× Home
×

Family Crest and History Search
House of Names
FREE SHIPPING on orders of $85 or more


The name Corkerey is Anglo-Saxon in origin. It was a name given to a caulker, a person who waterproofed tubs, barrels, and ships. It is also possibly an occupational name for a person who made and sold a purple dye. However, that origin is in Ireland, and it is unlikely that it is connected to this Northern English name.

Early Origins of the Corkerey family


The surname Corkerey was first found in Lancashire, now part of the County of Cumbria where the family lived in Barrow-in-Furness, now a large industrial town and seaport community. While the name has traditionally been understood to be a trade name, there is also a Norman influence as seen by Arnulf de Corcres who was listed in Normandy in the Mang. Rotuli Scaccarii Normanniae of 1180-1195. The same reference lists Geoffrey Chorger or Churger in England as listed in the Hundredorum Rolls (Rotuli Hundredorum) c. 1272. [1]CITATION[CLOSE]
The Norman People and Their Existing Descendants in the British Dominions and the United States Of America. Baltimore: Genealogical Publishing, 1975. Print. (ISBN 0-8063-0636-X)

Close

Early History of the Corkerey family

Expand

Early History of the Corkerey family


This web page shows only a small excerpt of our Corkerey research.
Another 209 words (15 lines of text) covering the years 1297, 1338, 1549, 1584, 1629, 1705, 1722, 1808, 1636, 1715, 1636, 1715, 1700, 1651 and 1696 are included under the topic Early Corkerey History in all our PDF Extended History products and printed products wherever possible.

Close

Corkerey Spelling Variations

Expand

Corkerey Spelling Variations


Until the dictionary, an invention of only the last few hundred years, the English language lacked any comprehensive system of spelling rules. Consequently, spelling variations in names are frequently found in early Anglo-Saxon and later Anglo-Norman documents. One person's name was often spelled several different ways over a lifetime. The recorded variations of Corkerey include Corker, Coroor, Corcher, Corkar and others.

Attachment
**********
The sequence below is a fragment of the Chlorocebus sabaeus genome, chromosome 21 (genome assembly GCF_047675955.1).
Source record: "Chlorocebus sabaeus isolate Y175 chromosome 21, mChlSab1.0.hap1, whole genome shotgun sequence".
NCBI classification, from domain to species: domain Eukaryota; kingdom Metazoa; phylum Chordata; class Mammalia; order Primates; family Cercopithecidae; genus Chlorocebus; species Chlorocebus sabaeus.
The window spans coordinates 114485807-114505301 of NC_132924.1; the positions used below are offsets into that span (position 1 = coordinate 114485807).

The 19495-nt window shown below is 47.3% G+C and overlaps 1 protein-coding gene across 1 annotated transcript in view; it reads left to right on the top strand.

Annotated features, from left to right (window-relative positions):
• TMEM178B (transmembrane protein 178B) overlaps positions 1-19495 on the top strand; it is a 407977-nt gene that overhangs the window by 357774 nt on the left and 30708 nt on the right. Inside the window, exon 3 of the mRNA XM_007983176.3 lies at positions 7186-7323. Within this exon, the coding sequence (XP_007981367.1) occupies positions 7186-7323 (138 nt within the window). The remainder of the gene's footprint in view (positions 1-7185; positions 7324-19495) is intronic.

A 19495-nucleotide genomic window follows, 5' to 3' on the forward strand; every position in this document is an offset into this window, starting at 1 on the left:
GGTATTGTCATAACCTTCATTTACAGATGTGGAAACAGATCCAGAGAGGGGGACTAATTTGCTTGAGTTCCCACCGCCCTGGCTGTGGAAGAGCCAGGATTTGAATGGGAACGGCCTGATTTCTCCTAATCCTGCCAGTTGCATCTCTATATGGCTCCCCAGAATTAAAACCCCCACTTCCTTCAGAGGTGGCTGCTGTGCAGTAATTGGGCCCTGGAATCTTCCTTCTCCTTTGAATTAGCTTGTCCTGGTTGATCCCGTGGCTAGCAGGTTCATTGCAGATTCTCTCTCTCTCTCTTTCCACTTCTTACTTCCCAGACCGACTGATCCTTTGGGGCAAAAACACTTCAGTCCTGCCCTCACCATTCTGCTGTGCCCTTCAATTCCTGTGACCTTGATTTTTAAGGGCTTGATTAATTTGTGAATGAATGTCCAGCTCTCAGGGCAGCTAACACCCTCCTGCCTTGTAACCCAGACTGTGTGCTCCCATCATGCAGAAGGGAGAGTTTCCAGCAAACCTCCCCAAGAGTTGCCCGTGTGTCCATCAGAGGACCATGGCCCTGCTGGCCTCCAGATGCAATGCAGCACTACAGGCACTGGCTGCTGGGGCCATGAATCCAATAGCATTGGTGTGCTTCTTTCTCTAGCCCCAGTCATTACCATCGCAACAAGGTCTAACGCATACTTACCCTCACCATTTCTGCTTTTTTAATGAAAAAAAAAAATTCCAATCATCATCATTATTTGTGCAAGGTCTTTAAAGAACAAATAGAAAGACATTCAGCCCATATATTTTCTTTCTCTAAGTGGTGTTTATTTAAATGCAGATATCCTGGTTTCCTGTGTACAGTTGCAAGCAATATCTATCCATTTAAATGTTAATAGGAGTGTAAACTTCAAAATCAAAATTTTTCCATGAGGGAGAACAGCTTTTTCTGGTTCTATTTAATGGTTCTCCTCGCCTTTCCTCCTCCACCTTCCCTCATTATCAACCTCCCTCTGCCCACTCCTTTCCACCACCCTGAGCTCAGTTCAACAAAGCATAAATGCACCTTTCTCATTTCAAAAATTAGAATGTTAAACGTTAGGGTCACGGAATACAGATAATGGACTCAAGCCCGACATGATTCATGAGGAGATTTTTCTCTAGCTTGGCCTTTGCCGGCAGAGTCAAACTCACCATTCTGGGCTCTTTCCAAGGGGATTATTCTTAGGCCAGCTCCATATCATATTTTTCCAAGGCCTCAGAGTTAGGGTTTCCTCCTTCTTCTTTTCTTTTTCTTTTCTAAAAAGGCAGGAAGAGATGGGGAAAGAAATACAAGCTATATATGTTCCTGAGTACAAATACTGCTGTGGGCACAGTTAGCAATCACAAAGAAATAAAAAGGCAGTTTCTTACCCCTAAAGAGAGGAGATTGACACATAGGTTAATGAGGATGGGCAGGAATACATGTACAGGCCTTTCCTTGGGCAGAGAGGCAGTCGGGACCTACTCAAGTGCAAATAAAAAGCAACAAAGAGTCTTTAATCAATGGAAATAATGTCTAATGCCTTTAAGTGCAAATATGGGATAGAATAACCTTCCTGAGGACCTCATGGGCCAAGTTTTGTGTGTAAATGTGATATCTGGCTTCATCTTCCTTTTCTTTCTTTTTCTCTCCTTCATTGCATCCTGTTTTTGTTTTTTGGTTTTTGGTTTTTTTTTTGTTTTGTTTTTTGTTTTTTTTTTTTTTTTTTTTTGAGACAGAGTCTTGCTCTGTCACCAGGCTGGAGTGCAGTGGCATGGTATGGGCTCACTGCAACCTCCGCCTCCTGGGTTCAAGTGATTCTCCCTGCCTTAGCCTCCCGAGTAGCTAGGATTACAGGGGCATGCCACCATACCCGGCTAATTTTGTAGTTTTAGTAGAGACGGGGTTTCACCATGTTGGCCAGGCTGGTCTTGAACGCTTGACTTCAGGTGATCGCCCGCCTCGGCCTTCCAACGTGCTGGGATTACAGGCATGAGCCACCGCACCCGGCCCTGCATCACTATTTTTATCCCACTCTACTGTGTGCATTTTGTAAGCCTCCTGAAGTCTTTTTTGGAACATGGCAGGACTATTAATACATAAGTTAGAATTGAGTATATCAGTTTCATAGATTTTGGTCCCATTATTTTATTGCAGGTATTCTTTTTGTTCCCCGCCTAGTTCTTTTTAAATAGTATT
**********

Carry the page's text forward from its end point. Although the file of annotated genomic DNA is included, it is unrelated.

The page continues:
Close

Early Notables of the Corkerey family (pre 1700)

Expand

Early Notables of the Corkerey family (pre 1700)


Notables of the family at this time include Adam le Corker, a prominent 13th century landholder in Yorkshire; James Corker (1636-1715), Benedictine monk, a native of Yorkshire; Maurus (James) Corker (1636-1715) was an...
Another 33 words (2 lines of text) are included under the topic Early Corkerey Notables in all our PDF Extended History products and printed products wherever possible.

Close

Migration of the Corkerey family to Ireland

Expand

Migration of the Corkerey family to Ireland


Some of the Corkerey family moved to Ireland, but this topic is not covered in this excerpt.
Another 79 words (6 lines of text) about their life in Ireland is included in all our PDF Extended History products and printed products wherever possible.

Close

Migration of the Corkerey family to the New World and Oceana

Expand

Migration of the Corkerey family to the New World and Oceana


Thousands of English families boarded ships sailing to the New World in the hope of escaping the unrest found in England at this time. Although the search for opportunity and freedom from persecution abroad took the lives of many because of the cramped conditions and unsanitary nature of the vessels, the opportunity perceived in the growing colonies of North America beckoned. Many of the settlers who survived the journey went on to make important contributions to the transplanted cultures of their adopted countries. The Corkerey were among these contributors, for they have been located in early North American records: Elizabeth Corker who arrived in Virginia in 1635.

Close

The Corkerey Motto

Expand

The Corkerey Motto


The motto was originally a war cry or slogan. Mottoes first began to be shown with arms in the 14th and 15th centuries, but were not in general use until the 17th century. Thus the oldest coats of arms generally do not include a motto. Mottoes seldom form part of the grant of arms: Under most heraldic authorities, a motto is an optional component of the coat of arms, and can be added to or changed at will; many families have chosen not to display a motto.

Motto: Sacrificium Dei cor contritum
Motto Translation: The sacrifice of God is a contrite heart.


Close

Corkerey Family Crest Products

Expand

Corkerey Family Crest Products



Close

See Also

Expand

See Also



Close

Citations

Expand

Citations


  1. ^ The Norman People and Their Existing Descendants in the British Dominions and the United States Of America. Baltimore: Genealogical Publishing, 1975. Print. (ISBN 0-8063-0636-X)

Sign Up

  


FREE SHIPPING on orders of $85 or more
House of Names on Facebook
Follow Houseofnames on Twitter
Houseofnames on Pinterest